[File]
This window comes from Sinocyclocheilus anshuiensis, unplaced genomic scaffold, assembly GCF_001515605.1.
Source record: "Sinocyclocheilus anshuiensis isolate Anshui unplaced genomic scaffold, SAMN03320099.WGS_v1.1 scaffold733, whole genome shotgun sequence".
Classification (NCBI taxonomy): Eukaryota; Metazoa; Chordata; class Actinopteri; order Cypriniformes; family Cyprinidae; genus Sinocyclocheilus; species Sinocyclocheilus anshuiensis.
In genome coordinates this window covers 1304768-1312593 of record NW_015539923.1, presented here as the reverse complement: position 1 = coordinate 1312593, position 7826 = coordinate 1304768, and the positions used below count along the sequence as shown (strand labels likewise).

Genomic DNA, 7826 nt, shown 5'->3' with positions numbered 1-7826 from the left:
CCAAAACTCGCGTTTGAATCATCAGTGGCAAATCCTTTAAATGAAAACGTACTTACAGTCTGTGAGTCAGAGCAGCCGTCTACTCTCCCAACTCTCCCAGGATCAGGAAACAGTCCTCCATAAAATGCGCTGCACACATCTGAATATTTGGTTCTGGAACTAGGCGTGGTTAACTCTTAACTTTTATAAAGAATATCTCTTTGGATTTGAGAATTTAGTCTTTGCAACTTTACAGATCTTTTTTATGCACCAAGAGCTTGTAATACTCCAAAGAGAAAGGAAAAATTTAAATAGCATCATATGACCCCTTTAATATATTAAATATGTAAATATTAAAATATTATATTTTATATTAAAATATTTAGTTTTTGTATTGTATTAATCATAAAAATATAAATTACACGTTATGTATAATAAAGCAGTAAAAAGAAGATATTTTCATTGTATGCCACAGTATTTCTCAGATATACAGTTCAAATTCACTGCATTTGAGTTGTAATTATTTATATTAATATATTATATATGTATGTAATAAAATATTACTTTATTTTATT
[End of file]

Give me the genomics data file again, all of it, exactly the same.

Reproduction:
This window comes from Sinocyclocheilus anshuiensis, unplaced genomic scaffold, assembly GCF_001515605.1.
Source record: "Sinocyclocheilus anshuiensis isolate Anshui unplaced genomic scaffold, SAMN03320099.WGS_v1.1 scaffold733, whole genome shotgun sequence".
Classification (NCBI taxonomy): Eukaryota; Metazoa; Chordata; class Actinopteri; order Cypriniformes; family Cyprinidae; genus Sinocyclocheilus; species Sinocyclocheilus anshuiensis.
In genome coordinates this window covers 1304768-1312593 of record NW_015539923.1, presented here as the reverse complement: position 1 = coordinate 1312593, position 7826 = coordinate 1304768, and the positions used below count along the sequence as shown (strand labels likewise).

Genomic DNA, 7826 nt, shown 5'->3' with positions numbered 1-7826 from the left:
CCAAAACTCGCGTTTGAATCATCAGTGGCAAATCCTTTAAATGAAAACGTACTTACAGTCTGTGAGTCAGAGCAGCCGTCTACTCTCCCAACTCTCCCAGGATCAGGAAACAGTCCTCCATAAAATGCGCTGCACACATCTGAATATTTGGTTCTGGAACTAGGCGTGGTTAACTCTTAACTTTTATAAAGAATATCTCTTTGGATTTGAGAATTTAGTCTTTGCAACTTTACAGATCTTTTTTATGCACCAAGAGCTTGTAATACTCCAAAGAGAAAGGAAAAATTTAAATAGCATCATATGACCCCTTTAATATATTAAATATGTAAATATTAAAATATTATATTTTATATTAAAATATTTAGTTTTTGTATTGTATTAATCATAAAAATATAAATTACACGTTATGTATAATAAAGCAGTAAAAAGAAGATATTTTCATTGTATGCCACAGTATTTCTCAGATATACAGTTCAAATTCACTGCATTTGAGTTGTAATTATTTATATTAATATATTATATATGTATGTAATAAAATATTACTTTATTTTATT